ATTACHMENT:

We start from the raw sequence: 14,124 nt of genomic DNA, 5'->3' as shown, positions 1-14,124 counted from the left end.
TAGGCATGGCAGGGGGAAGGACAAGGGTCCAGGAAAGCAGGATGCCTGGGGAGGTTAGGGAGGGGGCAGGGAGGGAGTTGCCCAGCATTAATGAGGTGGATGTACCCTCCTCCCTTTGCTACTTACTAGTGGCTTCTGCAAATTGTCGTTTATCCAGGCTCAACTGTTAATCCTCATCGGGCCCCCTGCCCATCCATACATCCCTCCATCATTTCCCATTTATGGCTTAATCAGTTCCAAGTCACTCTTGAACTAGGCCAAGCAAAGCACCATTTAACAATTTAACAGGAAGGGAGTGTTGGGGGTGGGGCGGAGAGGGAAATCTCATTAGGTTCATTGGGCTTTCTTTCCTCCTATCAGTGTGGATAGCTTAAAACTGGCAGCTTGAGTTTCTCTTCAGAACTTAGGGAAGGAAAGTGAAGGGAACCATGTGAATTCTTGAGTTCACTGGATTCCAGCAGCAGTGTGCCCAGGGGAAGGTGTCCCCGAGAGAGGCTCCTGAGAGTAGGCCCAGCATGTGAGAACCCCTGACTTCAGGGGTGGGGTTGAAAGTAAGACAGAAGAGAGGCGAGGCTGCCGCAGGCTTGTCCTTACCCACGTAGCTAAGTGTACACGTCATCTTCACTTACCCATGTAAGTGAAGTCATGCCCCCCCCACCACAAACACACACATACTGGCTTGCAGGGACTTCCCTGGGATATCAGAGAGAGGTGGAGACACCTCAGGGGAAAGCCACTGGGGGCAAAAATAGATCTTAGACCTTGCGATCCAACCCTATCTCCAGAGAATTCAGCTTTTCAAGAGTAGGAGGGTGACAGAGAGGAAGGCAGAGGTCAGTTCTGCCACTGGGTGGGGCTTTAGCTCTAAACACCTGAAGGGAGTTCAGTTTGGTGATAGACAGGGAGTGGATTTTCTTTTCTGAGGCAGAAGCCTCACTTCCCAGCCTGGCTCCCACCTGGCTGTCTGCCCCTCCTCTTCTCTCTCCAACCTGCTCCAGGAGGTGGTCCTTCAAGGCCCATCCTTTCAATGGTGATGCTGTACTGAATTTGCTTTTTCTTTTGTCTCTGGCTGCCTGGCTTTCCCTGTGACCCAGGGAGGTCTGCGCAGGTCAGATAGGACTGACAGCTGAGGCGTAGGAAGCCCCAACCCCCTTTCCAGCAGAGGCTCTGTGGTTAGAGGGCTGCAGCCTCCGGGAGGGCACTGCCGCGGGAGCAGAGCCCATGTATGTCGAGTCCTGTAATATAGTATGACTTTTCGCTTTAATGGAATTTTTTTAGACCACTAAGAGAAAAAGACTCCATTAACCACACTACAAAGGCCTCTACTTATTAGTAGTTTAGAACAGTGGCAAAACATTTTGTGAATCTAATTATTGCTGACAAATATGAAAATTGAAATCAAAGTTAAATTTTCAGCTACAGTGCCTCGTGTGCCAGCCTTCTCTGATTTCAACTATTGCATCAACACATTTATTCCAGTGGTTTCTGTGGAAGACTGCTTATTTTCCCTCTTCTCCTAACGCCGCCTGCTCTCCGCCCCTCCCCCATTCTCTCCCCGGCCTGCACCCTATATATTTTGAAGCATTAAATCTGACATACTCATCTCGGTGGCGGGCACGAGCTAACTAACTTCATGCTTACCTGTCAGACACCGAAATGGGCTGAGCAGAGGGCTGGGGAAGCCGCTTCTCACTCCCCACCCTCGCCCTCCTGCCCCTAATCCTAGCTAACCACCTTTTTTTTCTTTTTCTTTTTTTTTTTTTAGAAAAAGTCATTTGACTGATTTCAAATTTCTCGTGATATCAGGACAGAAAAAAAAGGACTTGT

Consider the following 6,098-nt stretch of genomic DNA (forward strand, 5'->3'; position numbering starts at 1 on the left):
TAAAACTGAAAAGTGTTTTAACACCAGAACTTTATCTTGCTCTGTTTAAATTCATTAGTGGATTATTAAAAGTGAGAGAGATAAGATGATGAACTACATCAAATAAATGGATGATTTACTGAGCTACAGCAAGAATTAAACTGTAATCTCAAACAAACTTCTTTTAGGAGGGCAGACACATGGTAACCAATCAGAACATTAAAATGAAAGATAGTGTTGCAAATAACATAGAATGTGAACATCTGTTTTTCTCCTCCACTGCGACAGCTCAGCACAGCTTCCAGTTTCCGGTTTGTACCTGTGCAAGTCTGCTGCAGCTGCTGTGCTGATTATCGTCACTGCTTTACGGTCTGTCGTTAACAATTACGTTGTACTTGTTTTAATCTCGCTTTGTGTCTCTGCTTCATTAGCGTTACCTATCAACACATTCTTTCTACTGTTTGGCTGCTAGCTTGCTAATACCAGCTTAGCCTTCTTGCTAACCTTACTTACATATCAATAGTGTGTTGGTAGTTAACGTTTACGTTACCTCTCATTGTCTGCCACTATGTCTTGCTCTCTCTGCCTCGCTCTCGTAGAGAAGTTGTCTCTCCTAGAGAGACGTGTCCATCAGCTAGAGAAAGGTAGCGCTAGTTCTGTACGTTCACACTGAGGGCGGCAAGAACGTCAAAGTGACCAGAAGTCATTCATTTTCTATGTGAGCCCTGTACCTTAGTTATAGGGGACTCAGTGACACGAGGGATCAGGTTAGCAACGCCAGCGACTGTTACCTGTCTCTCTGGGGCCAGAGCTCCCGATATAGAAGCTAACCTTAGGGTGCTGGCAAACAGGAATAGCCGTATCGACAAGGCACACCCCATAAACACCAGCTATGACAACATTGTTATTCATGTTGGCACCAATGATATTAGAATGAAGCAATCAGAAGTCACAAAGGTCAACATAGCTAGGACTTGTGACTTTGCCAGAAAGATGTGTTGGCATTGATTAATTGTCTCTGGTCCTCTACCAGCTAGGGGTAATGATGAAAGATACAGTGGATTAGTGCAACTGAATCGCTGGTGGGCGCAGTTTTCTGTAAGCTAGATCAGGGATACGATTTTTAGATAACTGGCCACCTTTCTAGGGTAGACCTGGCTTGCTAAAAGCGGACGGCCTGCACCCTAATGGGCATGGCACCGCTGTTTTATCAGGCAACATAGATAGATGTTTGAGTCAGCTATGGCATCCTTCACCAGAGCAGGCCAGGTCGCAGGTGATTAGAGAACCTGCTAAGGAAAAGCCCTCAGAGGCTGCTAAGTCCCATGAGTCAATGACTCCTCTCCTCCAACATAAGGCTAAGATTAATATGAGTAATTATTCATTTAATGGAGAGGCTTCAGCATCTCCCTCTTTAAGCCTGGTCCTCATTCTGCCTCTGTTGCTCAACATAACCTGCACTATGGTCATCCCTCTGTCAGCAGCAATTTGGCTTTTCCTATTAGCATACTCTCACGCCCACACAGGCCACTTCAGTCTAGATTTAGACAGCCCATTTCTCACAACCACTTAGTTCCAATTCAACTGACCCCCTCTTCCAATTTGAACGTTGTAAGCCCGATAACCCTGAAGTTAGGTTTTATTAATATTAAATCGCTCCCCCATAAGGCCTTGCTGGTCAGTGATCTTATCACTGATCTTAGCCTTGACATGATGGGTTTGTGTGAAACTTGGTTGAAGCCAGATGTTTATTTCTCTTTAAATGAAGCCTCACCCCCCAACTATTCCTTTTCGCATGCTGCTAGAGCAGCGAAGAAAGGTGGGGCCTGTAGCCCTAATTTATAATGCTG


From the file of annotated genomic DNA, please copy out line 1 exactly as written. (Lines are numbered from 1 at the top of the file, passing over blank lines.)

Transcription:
We start from the raw sequence: 14,124 nt of genomic DNA, 5'->3' as shown, positions 1-14,124 counted from the left end.